A space which was in the grey area only until a while back has now turned into a huge market opportunity for multiple players. For many of us, the freedom of having a personal mode of transportation takes a much higher priority than any other form due to the added flexibility over cabs. Which is why the self-drive rental cars are fast gaining popularity. More travellers are opting to drive themselves when at their destination instead of getting around with cab. Myles is one brand that is driving this global trend in the Indian market. We spoke with Sakshi Vij, Founder & CEO of Myles Cars to learn more about this industry. Here is an excerpt from the conversation:
How far has the self drive rental space come since you started? What were the key challenges with such a service in the early days?
The self-drive space has witnessed phenomenal growth in the last couple of years. We started with 14 cars and have now expanded to 21 cities with over 1000 cars. What started in Delhi, Mumbai and Bengaluru has attracted interest in Tier-2 cities like Jaipur, Coimbature, Udaipur, Pune, Mysore and more. The positive response has encouraged us to introduce the concept to smaller cities and new markets. In the next few years, we would bring in a fleet of 50000 cars in 50 cities spread across 5000 locations. The idea is to provide a Myles car every 400 meters in the cities.
In the times to come, we anticipate a few transport policy changes and support.
Currently, a self-drive renter has to stop at every inter-state tax terminal along with all drivers of other commercial vehicles to pay Inter-state taxes. Globally, the self-drive cars do not have to pay any inter-state taxes and are treated as private cars across the country.
What kind of users do you get mostly? Travellers? Locals looking for weekend drives? Enthusiasts trying out premium vehicles?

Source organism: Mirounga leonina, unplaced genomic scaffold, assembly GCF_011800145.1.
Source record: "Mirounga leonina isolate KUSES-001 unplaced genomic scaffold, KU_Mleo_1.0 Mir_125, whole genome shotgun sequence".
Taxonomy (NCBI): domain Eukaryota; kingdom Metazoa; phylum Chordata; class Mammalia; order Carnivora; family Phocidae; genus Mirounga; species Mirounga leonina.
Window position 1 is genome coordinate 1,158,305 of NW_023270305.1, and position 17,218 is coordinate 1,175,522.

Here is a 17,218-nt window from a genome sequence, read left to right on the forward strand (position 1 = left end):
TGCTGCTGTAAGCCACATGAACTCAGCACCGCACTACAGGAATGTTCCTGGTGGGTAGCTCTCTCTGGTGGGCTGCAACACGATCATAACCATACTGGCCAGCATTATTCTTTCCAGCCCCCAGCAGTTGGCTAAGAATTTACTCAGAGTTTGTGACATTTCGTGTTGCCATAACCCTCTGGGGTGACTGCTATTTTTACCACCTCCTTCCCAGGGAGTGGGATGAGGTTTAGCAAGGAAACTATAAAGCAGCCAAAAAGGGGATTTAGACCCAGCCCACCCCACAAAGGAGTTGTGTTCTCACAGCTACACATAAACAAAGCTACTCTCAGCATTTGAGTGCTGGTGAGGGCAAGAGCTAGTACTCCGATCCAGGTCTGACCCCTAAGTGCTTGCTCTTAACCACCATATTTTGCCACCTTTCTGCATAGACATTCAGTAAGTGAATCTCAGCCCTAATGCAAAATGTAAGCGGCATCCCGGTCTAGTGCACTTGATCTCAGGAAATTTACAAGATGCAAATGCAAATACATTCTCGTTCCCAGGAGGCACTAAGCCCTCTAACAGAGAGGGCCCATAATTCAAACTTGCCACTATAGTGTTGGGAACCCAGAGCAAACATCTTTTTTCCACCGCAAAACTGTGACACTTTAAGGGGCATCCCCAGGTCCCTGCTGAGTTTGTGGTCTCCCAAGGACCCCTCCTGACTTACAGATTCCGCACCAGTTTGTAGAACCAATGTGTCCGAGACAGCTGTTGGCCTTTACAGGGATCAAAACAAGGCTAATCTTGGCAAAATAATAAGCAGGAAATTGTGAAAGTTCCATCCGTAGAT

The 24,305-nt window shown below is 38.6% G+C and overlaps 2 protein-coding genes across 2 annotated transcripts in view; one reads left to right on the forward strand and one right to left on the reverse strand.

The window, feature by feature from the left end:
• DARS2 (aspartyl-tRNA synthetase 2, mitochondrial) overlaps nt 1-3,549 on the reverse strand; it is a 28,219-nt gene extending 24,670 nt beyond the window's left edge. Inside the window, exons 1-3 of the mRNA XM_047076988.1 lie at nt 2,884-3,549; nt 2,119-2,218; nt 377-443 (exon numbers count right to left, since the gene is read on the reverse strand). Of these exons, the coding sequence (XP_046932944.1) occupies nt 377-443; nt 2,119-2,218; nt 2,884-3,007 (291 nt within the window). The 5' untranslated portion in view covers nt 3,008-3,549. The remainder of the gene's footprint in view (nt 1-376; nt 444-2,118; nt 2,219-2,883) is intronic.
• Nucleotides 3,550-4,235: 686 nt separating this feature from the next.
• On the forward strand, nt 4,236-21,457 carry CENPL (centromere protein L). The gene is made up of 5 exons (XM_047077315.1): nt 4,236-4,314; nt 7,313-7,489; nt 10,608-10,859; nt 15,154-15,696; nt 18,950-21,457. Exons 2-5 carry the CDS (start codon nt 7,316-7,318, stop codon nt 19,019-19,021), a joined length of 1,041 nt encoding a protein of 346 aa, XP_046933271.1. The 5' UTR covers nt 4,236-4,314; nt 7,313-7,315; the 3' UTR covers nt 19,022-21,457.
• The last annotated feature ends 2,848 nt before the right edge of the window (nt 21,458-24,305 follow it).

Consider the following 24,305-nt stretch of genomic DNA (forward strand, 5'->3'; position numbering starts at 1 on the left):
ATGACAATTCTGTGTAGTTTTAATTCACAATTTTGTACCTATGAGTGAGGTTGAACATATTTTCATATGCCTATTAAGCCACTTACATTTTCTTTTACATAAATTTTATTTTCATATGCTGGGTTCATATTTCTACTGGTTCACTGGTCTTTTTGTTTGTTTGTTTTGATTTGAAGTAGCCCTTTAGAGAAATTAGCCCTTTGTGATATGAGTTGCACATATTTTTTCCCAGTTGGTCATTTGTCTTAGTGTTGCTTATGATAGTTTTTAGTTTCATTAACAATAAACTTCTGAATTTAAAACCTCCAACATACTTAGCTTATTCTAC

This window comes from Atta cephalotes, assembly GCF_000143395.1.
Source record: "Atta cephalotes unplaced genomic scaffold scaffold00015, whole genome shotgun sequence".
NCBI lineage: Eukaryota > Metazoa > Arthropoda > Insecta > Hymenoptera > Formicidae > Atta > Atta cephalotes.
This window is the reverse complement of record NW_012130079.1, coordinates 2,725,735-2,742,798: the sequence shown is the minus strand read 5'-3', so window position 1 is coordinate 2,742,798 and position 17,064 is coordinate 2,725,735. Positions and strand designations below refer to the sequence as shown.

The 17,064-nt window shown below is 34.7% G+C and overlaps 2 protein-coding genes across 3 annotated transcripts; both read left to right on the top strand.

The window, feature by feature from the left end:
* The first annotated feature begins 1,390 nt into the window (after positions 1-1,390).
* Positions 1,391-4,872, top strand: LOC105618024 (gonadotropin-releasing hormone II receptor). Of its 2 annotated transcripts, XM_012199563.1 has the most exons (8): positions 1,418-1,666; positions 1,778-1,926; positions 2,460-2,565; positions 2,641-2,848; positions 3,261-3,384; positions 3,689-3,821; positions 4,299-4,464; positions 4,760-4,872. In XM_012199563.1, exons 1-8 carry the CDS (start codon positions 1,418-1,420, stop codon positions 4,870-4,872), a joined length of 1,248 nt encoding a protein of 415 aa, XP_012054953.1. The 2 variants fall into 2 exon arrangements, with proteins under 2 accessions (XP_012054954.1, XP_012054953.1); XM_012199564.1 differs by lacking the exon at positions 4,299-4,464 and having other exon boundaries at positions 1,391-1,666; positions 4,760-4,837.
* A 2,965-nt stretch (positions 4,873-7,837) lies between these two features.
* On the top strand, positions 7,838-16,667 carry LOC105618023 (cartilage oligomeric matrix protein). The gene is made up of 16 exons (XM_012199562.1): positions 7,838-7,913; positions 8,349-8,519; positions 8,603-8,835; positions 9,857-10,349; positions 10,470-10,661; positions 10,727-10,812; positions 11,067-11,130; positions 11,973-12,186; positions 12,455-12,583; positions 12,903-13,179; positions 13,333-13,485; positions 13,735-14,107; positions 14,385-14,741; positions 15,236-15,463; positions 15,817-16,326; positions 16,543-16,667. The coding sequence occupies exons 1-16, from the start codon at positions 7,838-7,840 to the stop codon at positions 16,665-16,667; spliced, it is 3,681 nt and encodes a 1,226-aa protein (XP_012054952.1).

Myles is a product for the young urban professionals who hate to commit to assets they can have access to. Myles is most popular among Males/Females, in the age group of 24- 40, living in urban Indian cities. These are individuals who have ditched there personal cars for a more cost effective, flexible and convenient solution. The use cases vary from a housewife who takes our car for 2 hours every afternoon and does her daily shopping trip to a passionate traveler who wanted to drive from Delhi to Kanyakumari and therefore used a Myles car. We also cater to a large number of business travelers, NRI’s, Foreign Tourists amongst others.
It has been established that weekend gateways, short trips and vacations are increasingly getting popular. A young professional drives to work in his sedan, but may want a 4-wheel drive for adventure holidays. Myles gives you the liberty and flexibility to choose from the 38 car models depending the the occasion, mood and requirement.
With ownership costs constantly increasing, do you see people ditching their cars in favour of Myles or any other rental services or has this trend already started?
Myles is, unsettling the fundamental behavior of ownership, the shift has been observed where more and more customers prefer renting a car over buying one. The aim is to connect the user to a car. Offer commuters an alternative method of transportation which is cost-effective, saves time and flexible.
How do you see the competition in self-drive rental space? Are cab hailing companies also facing pressure from self-drive rentals or vice versa?
Myles is self-drive service unlike chauffeur driven cars. In fact we are complementary services. The need and budget of the consumer defines the service they choose. As Myles, we are creating and alternate ecosystem to car ownership. We therefore believe in collaborating with entities which currently support the car ownership ecosystem even though in a scattered fashion at present. This includes, Car Manufacturers, Car Service stations, Car cleaners, etc.
Any tips from your own journey with Myles that you would like to share for other entrepreneurs who are starting out?
I’ve been a strong believer of listening to the customers and analysing the data. The two are completely neutral, and ensure great learning for the future. Any organization that invests time and efforts in these will be able to stay strong in all market situations.
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